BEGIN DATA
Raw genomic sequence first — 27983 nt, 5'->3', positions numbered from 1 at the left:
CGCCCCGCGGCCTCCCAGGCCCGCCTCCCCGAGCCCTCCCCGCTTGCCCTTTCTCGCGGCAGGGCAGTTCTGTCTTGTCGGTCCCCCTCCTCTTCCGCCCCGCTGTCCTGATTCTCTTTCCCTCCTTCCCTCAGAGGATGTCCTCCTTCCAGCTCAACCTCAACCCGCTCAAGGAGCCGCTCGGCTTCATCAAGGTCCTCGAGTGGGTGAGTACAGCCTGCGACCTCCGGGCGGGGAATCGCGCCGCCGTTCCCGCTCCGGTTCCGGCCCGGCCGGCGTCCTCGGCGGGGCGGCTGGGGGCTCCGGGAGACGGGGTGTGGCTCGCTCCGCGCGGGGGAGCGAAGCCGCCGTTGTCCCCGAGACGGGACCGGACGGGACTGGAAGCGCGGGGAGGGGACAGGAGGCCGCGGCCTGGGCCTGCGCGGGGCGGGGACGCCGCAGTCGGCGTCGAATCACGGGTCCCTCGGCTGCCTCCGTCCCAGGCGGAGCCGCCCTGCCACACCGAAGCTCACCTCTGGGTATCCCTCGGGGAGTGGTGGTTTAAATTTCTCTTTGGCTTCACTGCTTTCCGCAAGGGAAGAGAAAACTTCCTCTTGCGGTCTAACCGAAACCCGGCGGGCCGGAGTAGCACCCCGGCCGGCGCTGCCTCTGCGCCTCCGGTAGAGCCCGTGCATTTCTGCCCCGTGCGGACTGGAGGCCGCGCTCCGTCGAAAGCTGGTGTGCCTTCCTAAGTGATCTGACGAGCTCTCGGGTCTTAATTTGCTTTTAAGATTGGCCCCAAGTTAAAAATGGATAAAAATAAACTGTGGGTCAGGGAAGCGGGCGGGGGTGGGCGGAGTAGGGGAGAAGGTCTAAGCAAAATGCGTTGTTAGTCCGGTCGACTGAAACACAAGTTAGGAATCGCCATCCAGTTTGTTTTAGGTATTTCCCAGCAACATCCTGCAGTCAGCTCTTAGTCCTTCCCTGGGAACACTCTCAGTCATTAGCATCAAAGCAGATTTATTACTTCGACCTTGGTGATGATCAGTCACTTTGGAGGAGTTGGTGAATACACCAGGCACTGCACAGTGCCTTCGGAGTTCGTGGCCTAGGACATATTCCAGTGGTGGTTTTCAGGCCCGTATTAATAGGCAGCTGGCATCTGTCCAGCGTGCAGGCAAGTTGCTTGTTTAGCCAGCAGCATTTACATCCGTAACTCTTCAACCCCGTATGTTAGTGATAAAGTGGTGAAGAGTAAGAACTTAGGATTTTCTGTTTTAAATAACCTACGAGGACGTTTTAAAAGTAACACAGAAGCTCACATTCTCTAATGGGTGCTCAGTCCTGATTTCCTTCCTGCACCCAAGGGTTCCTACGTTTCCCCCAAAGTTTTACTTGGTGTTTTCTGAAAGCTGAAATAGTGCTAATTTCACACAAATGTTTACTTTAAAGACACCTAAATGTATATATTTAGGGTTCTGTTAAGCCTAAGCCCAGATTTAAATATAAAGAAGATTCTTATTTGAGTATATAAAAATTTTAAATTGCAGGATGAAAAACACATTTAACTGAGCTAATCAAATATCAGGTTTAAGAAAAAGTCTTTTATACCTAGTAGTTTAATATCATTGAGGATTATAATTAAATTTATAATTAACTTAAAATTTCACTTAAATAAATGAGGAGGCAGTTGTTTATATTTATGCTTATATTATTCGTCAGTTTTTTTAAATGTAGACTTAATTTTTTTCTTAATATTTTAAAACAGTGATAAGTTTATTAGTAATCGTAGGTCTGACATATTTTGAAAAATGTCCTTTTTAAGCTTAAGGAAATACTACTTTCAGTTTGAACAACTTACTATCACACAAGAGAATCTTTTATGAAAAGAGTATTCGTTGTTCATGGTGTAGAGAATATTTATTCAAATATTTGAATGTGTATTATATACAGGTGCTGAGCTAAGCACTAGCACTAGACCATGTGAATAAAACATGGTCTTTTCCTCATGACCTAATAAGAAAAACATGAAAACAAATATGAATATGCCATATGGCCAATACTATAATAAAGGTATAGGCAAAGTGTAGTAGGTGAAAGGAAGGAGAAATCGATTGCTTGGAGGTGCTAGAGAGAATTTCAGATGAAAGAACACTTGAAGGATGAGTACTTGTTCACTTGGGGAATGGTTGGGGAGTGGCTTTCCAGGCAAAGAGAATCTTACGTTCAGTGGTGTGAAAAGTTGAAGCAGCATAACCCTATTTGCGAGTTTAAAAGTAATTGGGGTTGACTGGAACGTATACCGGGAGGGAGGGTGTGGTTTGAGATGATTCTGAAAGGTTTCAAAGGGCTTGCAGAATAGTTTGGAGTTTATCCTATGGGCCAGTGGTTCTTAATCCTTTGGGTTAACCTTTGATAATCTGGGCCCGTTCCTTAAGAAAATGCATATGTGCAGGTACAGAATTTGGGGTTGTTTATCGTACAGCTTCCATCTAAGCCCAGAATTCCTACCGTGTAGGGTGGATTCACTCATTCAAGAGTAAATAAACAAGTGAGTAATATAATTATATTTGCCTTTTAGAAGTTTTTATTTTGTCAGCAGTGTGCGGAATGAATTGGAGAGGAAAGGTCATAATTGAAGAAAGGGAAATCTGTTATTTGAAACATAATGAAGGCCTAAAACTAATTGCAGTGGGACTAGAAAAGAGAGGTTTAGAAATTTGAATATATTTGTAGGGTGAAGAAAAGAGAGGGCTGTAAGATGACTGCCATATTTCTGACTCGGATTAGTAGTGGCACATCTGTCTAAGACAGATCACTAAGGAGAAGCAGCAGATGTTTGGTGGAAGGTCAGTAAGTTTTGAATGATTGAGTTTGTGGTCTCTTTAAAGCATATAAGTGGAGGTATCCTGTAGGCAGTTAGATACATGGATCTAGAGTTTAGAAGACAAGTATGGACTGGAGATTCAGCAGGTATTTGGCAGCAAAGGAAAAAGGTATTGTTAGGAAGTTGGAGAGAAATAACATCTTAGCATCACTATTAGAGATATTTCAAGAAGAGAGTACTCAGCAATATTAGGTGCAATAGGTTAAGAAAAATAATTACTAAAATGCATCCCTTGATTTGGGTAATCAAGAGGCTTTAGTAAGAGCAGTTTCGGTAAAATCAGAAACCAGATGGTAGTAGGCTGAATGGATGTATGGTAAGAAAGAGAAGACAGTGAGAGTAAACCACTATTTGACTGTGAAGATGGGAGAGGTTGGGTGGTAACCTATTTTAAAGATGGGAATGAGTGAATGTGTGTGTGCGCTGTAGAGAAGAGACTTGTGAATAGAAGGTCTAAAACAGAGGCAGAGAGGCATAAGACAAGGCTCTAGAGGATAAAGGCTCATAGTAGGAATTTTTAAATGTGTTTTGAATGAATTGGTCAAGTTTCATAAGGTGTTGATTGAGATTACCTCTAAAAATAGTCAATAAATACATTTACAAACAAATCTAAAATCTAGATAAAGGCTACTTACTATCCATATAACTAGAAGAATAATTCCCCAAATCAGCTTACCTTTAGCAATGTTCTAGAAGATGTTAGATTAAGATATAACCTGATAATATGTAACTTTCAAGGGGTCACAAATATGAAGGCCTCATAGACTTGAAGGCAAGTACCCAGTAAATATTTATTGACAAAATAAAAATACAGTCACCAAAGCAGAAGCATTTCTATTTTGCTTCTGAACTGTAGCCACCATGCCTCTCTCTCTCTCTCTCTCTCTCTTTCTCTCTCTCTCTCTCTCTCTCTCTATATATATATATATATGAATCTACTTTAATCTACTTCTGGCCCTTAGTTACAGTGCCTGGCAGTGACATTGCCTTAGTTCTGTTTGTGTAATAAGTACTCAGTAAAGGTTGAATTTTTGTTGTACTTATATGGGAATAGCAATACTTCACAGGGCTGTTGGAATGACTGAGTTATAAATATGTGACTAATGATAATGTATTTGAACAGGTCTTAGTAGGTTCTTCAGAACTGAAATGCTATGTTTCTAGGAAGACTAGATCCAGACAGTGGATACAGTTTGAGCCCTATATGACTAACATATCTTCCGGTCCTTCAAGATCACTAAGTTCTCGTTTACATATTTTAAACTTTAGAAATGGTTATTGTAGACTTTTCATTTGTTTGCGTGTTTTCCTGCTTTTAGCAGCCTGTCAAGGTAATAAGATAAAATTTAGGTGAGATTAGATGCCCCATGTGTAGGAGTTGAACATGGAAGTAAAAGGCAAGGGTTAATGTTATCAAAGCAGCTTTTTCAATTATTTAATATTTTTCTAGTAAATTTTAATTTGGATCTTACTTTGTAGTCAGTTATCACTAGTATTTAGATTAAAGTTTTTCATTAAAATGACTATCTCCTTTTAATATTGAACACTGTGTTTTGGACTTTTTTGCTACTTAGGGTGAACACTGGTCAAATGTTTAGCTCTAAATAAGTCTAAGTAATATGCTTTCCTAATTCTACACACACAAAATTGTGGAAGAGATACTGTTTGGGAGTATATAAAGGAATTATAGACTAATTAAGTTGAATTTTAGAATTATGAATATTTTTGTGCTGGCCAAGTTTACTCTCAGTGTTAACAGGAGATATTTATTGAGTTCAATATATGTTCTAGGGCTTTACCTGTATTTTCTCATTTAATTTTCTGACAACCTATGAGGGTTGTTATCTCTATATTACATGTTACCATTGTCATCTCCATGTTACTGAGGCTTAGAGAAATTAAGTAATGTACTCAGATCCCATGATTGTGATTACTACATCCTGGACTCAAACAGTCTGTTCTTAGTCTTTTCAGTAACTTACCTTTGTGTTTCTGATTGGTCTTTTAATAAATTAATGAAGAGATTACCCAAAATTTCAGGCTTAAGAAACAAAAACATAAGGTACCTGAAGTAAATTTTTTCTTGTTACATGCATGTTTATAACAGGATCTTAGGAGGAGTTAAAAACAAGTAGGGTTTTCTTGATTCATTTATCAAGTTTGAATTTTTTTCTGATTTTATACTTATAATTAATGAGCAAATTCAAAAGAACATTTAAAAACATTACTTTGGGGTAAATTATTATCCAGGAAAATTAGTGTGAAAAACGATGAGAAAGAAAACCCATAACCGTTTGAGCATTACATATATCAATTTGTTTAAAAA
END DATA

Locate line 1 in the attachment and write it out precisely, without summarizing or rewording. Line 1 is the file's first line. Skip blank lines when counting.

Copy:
Raw genomic sequence first — 27983 nt, 5'->3', positions numbered from 1 at the left: